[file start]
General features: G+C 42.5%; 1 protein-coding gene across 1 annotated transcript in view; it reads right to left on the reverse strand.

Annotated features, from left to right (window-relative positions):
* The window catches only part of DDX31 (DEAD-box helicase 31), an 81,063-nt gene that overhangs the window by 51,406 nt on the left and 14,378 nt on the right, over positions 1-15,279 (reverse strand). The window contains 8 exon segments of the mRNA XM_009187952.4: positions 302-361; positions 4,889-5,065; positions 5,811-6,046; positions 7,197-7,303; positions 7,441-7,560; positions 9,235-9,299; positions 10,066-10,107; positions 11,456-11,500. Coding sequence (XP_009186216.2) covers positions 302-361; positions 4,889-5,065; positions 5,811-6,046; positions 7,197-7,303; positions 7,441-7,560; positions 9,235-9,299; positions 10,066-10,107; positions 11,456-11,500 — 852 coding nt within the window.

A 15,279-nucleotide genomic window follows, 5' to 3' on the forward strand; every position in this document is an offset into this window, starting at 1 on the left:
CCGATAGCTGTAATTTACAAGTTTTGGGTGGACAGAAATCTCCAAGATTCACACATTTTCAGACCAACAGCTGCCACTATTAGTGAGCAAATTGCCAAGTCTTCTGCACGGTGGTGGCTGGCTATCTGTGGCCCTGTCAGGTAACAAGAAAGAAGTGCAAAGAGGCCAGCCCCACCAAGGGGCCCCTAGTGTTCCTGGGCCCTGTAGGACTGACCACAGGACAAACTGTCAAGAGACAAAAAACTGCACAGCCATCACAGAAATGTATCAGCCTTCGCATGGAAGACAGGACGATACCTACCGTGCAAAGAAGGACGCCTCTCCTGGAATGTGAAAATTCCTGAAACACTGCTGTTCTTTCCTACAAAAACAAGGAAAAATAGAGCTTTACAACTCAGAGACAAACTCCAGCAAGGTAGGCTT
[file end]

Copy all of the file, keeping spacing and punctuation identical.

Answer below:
General features: G+C 42.5%; 1 protein-coding gene across 1 annotated transcript in view; it reads right to left on the reverse strand.

Annotated features, from left to right (window-relative positions):
* The window catches only part of DDX31 (DEAD-box helicase 31), an 81,063-nt gene that overhangs the window by 51,406 nt on the left and 14,378 nt on the right, over positions 1-15,279 (reverse strand). The window contains 8 exon segments of the mRNA XM_009187952.4: positions 302-361; positions 4,889-5,065; positions 5,811-6,046; positions 7,197-7,303; positions 7,441-7,560; positions 9,235-9,299; positions 10,066-10,107; positions 11,456-11,500. Coding sequence (XP_009186216.2) covers positions 302-361; positions 4,889-5,065; positions 5,811-6,046; positions 7,197-7,303; positions 7,441-7,560; positions 9,235-9,299; positions 10,066-10,107; positions 11,456-11,500 — 852 coding nt within the window.

A 15,279-nucleotide genomic window follows, 5' to 3' on the forward strand; every position in this document is an offset into this window, starting at 1 on the left:
CCGATAGCTGTAATTTACAAGTTTTGGGTGGACAGAAATCTCCAAGATTCACACATTTTCAGACCAACAGCTGCCACTATTAGTGAGCAAATTGCCAAGTCTTCTGCACGGTGGTGGCTGGCTATCTGTGGCCCTGTCAGGTAACAAGAAAGAAGTGCAAAGAGGCCAGCCCCACCAAGGGGCCCCTAGTGTTCCTGGGCCCTGTAGGACTGACCACAGGACAAACTGTCAAGAGACAAAAAACTGCACAGCCATCACAGAAATGTATCAGCCTTCGCATGGAAGACAGGACGATACCTACCGTGCAAAGAAGGACGCCTCTCCTGGAATGTGAAAATTCCTGAAACACTGCTGTTCTTTCCTACAAAAACAAGGAAAAATAGAGCTTTACAACTCAGAGACAAACTCCAGCAAGGTAGGCTT